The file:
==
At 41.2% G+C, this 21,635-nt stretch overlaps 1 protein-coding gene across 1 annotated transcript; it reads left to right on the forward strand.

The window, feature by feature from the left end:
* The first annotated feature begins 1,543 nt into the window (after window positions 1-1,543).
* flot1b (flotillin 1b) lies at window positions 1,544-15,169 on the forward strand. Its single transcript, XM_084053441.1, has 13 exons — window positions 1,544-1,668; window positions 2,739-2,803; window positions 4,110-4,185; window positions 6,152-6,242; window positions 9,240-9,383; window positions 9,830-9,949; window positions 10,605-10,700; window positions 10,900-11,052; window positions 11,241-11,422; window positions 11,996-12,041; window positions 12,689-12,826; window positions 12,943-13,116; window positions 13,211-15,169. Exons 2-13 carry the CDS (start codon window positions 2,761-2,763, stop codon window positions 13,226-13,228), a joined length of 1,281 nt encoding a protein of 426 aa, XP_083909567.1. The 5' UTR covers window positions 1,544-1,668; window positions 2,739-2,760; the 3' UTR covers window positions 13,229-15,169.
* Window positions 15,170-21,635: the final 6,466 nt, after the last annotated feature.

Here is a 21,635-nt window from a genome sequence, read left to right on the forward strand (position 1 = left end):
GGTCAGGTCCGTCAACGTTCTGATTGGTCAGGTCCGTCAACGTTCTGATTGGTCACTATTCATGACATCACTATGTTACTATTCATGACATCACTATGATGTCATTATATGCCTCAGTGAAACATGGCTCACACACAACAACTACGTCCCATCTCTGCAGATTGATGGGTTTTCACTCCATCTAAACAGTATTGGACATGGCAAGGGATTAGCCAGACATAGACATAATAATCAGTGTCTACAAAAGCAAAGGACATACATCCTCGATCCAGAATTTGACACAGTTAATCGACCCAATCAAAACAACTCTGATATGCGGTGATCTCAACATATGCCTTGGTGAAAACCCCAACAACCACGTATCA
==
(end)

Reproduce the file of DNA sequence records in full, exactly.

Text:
At 41.2% G+C, this 21,635-nt stretch overlaps 1 protein-coding gene across 1 annotated transcript; it reads left to right on the forward strand.

The window, feature by feature from the left end:
* The first annotated feature begins 1,543 nt into the window (after window positions 1-1,543).
* flot1b (flotillin 1b) lies at window positions 1,544-15,169 on the forward strand. Its single transcript, XM_084053441.1, has 13 exons — window positions 1,544-1,668; window positions 2,739-2,803; window positions 4,110-4,185; window positions 6,152-6,242; window positions 9,240-9,383; window positions 9,830-9,949; window positions 10,605-10,700; window positions 10,900-11,052; window positions 11,241-11,422; window positions 11,996-12,041; window positions 12,689-12,826; window positions 12,943-13,116; window positions 13,211-15,169. Exons 2-13 carry the CDS (start codon window positions 2,761-2,763, stop codon window positions 13,226-13,228), a joined length of 1,281 nt encoding a protein of 426 aa, XP_083909567.1. The 5' UTR covers window positions 1,544-1,668; window positions 2,739-2,760; the 3' UTR covers window positions 13,229-15,169.
* Window positions 15,170-21,635: the final 6,466 nt, after the last annotated feature.

Here is a 21,635-nt window from a genome sequence, read left to right on the forward strand (position 1 = left end):
GGTCAGGTCCGTCAACGTTCTGATTGGTCAGGTCCGTCAACGTTCTGATTGGTCACTATTCATGACATCACTATGTTACTATTCATGACATCACTATGATGTCATTATATGCCTCAGTGAAACATGGCTCACACACAACAACTACGTCCCATCTCTGCAGATTGATGGGTTTTCACTCCATCTAAACAGTATTGGACATGGCAAGGGATTAGCCAGACATAGACATAATAATCAGTGTCTACAAAAGCAAAGGACATACATCCTCGATCCAGAATTTGACACAGTTAATCGACCCAATCAAAACAACTCTGATATGCGGTGATCTCAACATATGCCTTGGTGAAAACCCCAACAACCACGTATCA